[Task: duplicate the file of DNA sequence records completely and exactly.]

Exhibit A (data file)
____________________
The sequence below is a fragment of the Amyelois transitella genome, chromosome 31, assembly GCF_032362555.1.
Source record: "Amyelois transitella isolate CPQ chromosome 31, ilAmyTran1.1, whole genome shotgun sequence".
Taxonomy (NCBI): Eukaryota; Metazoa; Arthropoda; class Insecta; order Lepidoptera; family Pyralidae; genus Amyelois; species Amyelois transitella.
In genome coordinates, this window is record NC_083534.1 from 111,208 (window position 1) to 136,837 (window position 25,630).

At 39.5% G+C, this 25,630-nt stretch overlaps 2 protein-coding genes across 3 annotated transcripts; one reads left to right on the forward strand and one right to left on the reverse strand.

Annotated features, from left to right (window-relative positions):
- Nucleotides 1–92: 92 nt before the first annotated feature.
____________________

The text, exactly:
The sequence below is a fragment of the Amyelois transitella genome, chromosome 31, assembly GCF_032362555.1.
Source record: "Amyelois transitella isolate CPQ chromosome 31, ilAmyTran1.1, whole genome shotgun sequence".
Taxonomy (NCBI): Eukaryota; Metazoa; Arthropoda; class Insecta; order Lepidoptera; family Pyralidae; genus Amyelois; species Amyelois transitella.
In genome coordinates, this window is record NC_083534.1 from 111,208 (window position 1) to 136,837 (window position 25,630).

At 39.5% G+C, this 25,630-nt stretch overlaps 2 protein-coding genes across 3 annotated transcripts; one reads left to right on the forward strand and one right to left on the reverse strand.

Annotated features, from left to right (window-relative positions):
- Nucleotides 1–92: 92 nt before the first annotated feature.